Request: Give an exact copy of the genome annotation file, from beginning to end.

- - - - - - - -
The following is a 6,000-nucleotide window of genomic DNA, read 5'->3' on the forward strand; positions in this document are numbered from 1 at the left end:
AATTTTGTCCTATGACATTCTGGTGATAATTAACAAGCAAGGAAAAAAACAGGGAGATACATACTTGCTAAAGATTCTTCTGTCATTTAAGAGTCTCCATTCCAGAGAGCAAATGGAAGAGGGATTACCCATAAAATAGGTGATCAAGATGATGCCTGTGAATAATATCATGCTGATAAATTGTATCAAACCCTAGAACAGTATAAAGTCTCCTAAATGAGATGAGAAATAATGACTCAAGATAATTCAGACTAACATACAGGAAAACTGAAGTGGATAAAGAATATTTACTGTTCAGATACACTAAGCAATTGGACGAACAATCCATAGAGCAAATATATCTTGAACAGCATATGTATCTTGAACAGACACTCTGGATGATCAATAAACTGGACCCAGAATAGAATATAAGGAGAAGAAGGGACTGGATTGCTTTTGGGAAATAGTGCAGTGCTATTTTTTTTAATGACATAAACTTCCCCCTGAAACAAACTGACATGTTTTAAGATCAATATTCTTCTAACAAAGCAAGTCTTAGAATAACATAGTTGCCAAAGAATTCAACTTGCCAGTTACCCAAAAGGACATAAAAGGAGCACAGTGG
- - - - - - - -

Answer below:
The following is a 6,000-nucleotide window of genomic DNA, read 5'->3' on the forward strand; positions in this document are numbered from 1 at the left end:
AATTTTGTCCTATGACATTCTGGTGATAATTAACAAGCAAGGAAAAAAACAGGGAGATACATACTTGCTAAAGATTCTTCTGTCATTTAAGAGTCTCCATTCCAGAGAGCAAATGGAAGAGGGATTACCCATAAAATAGGTGATCAAGATGATGCCTGTGAATAATATCATGCTGATAAATTGTATCAAACCCTAGAACAGTATAAAGTCTCCTAAATGAGATGAGAAATAATGACTCAAGATAATTCAGACTAACATACAGGAAAACTGAAGTGGATAAAGAATATTTACTGTTCAGATACACTAAGCAATTGGACGAACAATCCATAGAGCAAATATATCTTGAACAGCATATGTATCTTGAACAGACACTCTGGATGATCAATAAACTGGACCCAGAATAGAATATAAGGAGAAGAAGGGACTGGATTGCTTTTGGGAAATAGTGCAGTGCTATTTTTTTTAATGACATAAACTTCCCCCTGAAACAAACTGACATGTTTTAAGATCAATATTCTTCTAACAAAGCAAGTCTTAGAATAACATAGTTGCCAAAGAATTCAACTTGCCAGTTACCCAAAAGGACATAAAAGGAGCACAGTGG